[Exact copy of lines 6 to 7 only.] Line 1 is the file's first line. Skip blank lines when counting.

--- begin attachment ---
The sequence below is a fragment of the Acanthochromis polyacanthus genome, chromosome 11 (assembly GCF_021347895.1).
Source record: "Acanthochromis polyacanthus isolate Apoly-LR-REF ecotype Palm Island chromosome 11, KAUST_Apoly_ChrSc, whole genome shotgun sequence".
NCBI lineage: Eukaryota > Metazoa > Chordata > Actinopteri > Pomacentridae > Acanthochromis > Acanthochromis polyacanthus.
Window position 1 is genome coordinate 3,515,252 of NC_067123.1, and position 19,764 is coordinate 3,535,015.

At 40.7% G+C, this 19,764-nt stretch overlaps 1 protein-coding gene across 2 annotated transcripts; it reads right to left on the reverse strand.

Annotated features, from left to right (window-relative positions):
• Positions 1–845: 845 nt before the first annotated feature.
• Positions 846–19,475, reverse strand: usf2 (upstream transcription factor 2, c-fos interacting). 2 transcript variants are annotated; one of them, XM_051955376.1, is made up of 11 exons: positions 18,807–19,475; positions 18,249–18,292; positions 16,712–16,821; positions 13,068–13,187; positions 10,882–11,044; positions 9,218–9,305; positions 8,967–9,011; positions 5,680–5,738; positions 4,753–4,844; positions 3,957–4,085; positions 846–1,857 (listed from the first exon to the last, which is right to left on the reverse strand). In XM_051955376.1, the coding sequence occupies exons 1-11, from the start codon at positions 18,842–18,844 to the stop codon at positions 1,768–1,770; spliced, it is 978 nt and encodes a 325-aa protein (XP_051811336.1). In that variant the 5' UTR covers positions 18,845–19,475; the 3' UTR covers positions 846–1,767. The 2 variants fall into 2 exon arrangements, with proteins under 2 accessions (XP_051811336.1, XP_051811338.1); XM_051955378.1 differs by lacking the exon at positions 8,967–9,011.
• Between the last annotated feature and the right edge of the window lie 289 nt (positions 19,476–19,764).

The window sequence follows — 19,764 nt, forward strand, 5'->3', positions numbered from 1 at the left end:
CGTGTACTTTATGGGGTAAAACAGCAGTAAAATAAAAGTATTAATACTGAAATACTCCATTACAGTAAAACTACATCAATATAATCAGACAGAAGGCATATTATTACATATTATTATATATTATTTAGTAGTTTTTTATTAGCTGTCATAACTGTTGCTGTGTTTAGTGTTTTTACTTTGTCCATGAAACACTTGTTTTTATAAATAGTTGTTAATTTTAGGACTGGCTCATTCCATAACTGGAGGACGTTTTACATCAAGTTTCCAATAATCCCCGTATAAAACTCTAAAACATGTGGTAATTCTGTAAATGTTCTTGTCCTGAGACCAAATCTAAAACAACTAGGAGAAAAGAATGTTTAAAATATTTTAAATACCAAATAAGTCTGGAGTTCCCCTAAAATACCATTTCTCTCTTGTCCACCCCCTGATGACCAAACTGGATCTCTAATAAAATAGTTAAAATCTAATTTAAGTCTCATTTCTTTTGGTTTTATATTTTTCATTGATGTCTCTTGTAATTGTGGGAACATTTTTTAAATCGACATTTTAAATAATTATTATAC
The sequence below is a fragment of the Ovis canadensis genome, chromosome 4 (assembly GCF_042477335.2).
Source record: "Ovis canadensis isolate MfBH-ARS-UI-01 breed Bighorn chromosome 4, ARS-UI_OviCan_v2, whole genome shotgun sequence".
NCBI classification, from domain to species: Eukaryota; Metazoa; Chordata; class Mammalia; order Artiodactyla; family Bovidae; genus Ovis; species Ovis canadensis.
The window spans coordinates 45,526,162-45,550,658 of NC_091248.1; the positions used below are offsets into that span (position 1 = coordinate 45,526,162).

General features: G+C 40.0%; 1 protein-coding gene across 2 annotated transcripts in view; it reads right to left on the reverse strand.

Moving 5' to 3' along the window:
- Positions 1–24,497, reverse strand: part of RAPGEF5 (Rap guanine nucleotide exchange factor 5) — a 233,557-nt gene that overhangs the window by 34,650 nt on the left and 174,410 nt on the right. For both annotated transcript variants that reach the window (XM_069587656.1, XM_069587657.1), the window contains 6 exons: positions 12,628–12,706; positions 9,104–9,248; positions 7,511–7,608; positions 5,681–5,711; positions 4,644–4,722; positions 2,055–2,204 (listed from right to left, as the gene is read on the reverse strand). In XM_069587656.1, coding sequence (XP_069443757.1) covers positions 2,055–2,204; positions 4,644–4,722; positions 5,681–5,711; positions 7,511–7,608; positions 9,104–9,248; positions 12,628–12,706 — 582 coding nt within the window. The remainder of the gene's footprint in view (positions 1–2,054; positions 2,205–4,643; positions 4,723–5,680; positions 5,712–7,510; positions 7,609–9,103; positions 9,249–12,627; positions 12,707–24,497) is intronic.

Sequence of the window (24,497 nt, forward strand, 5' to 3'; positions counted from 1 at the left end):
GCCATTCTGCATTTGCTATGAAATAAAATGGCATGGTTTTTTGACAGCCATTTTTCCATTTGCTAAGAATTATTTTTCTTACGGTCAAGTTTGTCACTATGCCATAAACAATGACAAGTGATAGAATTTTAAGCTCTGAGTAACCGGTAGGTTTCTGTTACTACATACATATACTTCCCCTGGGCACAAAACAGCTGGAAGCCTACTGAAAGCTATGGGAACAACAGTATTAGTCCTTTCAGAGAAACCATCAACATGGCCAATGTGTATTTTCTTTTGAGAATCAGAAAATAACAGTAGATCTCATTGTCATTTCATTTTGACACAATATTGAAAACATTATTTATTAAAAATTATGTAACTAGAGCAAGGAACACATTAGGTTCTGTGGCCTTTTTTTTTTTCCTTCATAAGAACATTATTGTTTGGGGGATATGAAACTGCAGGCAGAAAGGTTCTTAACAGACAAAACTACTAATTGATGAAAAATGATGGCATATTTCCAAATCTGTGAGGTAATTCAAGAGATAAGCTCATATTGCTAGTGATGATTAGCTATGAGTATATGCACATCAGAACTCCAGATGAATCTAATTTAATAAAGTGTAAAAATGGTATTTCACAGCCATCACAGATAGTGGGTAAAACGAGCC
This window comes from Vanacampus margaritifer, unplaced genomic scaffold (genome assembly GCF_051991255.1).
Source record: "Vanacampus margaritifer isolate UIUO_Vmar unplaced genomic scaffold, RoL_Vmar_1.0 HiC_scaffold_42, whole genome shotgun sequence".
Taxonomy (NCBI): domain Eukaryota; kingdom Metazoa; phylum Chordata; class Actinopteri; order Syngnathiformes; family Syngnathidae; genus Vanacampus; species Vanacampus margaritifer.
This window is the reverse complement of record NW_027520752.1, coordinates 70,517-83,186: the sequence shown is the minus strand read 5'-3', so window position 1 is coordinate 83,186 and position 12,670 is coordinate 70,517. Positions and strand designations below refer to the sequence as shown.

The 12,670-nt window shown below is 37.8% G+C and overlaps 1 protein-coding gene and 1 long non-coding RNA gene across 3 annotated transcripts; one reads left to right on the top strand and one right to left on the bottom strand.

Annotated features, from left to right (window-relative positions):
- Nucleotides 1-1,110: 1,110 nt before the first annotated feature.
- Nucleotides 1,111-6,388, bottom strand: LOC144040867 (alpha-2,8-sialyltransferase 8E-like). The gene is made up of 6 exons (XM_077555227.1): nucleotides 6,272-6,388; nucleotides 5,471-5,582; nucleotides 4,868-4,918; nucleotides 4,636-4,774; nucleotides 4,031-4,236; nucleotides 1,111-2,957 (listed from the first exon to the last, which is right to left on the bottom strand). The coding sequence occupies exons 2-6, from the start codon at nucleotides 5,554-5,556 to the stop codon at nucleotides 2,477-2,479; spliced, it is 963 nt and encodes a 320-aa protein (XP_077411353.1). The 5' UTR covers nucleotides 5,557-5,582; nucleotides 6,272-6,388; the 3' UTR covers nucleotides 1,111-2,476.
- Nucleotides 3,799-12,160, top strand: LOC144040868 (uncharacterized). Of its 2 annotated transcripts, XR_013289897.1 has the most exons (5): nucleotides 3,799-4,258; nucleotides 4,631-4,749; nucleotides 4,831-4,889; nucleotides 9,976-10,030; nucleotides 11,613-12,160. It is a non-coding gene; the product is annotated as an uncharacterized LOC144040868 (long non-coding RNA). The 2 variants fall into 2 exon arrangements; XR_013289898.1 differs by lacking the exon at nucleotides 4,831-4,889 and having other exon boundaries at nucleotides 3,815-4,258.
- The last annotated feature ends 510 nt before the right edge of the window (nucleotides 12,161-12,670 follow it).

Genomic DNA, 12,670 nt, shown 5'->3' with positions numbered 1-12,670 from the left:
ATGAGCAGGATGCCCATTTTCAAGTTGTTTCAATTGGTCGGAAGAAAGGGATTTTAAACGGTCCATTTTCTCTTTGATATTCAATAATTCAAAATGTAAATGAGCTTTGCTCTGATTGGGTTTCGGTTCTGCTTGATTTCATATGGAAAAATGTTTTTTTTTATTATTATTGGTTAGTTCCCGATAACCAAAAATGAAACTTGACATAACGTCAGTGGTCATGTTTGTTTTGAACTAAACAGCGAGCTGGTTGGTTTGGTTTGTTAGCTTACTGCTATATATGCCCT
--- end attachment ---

Annotated features, from left to right (window-relative positions):
• Positions 1–845: 845 nt before the first annotated feature.